This proposal explores a highly significant topic of public health impact, that of whether and how pre-natal and early postnatal life contributes to the development of childhood adiposity and related vascular and metabolic outcomes. Furthermore, we will explore potential mechanisms responsible for these associations, both specific intrauterine effects and postnatal mediators. This study will provide much needed evidence and enhance our knowledge of primordial prevention, with potentially huge public health implications.

National Institute of Health (NIH)
National Institute of Diabetes and Digestive and Kidney Diseases (NIDDK)
Research Project (R01)
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Special Emphasis Panel (ZRG1-PSE-D (02))
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Horlick, Mary
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University of Colorado Denver
Public Health & Prev Medicine
Schools of Medicine
United States
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Polinski, Kristen J; Dabelea, Dana; Hamman, Richard F et al. (2018) Distribution and predictors of urinary concentrations of phthalate metabolites and phenols among pregnant women in the Healthy Start Study. Environ Res 162:308-317
Felix, Janine F; Joubert, Bonnie R; Baccarelli, Andrea A et al. (2018) Cohort Profile: Pregnancy And Childhood Epigenetics (PACE) Consortium. Int J Epidemiol 47:22-23u
Dabelea, Dana (2018) Diabetes in Youth-Looking Backwards to Inform the Future: Kelly West Award Lecture 2017. Diabetes Care 41:233-240
Sauder, Katherine A; Kaar, Jill L; Starling, Anne P et al. (2017) Predictors of Infant Body Composition at 5 Months of Age: The Healthy Start Study. J Pediatr 183:94-99.e1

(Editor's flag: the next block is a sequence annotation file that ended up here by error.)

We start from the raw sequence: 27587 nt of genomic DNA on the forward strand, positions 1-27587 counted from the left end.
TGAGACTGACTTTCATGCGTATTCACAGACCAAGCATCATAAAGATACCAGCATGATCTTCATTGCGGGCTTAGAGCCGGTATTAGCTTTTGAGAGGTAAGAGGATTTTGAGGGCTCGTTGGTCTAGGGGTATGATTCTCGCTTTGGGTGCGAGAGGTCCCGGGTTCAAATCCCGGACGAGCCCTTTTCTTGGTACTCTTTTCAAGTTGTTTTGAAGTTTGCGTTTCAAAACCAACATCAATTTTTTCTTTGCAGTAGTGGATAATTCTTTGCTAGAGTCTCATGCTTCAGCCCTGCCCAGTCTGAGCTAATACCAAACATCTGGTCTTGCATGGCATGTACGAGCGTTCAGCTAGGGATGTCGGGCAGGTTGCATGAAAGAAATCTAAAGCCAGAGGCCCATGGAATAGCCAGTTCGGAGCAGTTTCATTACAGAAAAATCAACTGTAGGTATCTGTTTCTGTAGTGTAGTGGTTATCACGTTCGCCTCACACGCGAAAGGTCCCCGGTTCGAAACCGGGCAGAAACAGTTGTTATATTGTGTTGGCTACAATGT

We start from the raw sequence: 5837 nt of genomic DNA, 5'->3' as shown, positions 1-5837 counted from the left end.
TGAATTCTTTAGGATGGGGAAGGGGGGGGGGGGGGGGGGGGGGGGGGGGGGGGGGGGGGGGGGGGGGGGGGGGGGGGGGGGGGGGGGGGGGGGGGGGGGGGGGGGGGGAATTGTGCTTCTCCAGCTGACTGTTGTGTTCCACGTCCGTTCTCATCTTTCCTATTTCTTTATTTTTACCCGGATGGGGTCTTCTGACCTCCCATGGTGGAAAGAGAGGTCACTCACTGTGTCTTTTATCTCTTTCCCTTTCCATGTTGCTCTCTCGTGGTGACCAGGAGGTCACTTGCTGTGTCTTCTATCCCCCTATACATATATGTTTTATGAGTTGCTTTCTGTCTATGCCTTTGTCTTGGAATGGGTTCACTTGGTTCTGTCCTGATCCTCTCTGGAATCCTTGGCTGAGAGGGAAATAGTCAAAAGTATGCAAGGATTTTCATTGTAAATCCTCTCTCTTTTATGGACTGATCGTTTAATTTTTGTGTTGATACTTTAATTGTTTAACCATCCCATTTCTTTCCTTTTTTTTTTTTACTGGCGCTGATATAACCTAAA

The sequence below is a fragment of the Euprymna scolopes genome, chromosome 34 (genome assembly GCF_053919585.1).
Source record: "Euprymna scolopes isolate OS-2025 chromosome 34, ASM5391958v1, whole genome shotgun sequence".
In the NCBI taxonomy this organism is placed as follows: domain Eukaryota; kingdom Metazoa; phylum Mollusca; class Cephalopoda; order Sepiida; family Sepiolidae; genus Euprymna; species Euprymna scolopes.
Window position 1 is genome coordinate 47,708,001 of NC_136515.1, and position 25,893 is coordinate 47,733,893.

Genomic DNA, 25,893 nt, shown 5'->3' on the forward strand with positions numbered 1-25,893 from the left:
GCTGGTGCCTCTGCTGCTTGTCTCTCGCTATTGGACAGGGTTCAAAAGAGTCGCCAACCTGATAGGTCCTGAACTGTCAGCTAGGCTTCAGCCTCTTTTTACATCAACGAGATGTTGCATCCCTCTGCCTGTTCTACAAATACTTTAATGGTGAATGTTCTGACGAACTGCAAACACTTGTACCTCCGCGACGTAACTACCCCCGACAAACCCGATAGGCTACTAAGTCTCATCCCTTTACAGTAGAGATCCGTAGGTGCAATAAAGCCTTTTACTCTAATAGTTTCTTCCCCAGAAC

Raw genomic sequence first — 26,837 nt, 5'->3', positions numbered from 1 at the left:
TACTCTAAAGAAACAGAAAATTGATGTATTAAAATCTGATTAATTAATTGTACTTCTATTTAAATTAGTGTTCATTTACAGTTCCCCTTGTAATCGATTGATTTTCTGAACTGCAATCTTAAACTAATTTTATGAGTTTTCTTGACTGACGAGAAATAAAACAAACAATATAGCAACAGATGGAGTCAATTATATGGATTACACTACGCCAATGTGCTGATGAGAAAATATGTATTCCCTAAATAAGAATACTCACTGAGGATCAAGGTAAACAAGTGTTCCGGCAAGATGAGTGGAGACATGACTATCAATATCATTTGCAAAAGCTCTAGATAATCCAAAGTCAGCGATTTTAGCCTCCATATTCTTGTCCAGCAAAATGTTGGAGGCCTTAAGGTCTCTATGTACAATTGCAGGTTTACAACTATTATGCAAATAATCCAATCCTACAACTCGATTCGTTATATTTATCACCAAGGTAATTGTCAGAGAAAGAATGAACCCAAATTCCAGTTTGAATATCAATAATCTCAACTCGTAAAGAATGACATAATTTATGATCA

Shapiro, Allison L B; Ringham, Brandy M; Glueck, Deborah H et al. (2017) Infant Adiposity is Independently Associated with a Maternal High Fat Diet but not Related to Niacin Intake: The Healthy Start Study. Matern Child Health J 21:1662-1668
Baker 2nd, Peter R; Patinkin, Zachary; Shapiro, Allison Lb et al. (2017) Maternal obesity and increased neonatal adiposity correspond with altered infant mesenchymal stem cell metabolism. JCI Insight 2:
Baker 2nd, Peter R; Patinkin, Zachary W; Shapiro, Allison L B et al. (2017) Altered gene expression and metabolism in fetal umbilical cord mesenchymal stem cells correspond with differences in 5-month-old infant adiposity gain. Sci Rep 7:18095
Starling, A P; Shapiro, A L B; Sauder, K A et al. (2017) Blood pressure during pregnancy, neonatal size and altered body composition: the Healthy Start study. J Perinatol 37:502-506
Moore, B F; Sauder, K A; Starling, A P et al. (2017) Exposure to secondhand smoke, exclusive breastfeeding and infant adiposity at age 5 months in the Healthy Start study. Pediatr Obes 12 Suppl 1:111-119
Starling, Anne P; Sauder, Katherine A; Kaar, Jill L et al. (2017) Maternal Dietary Patterns during Pregnancy Are Associated with Newborn Body Composition. J Nutr 147:1334-1339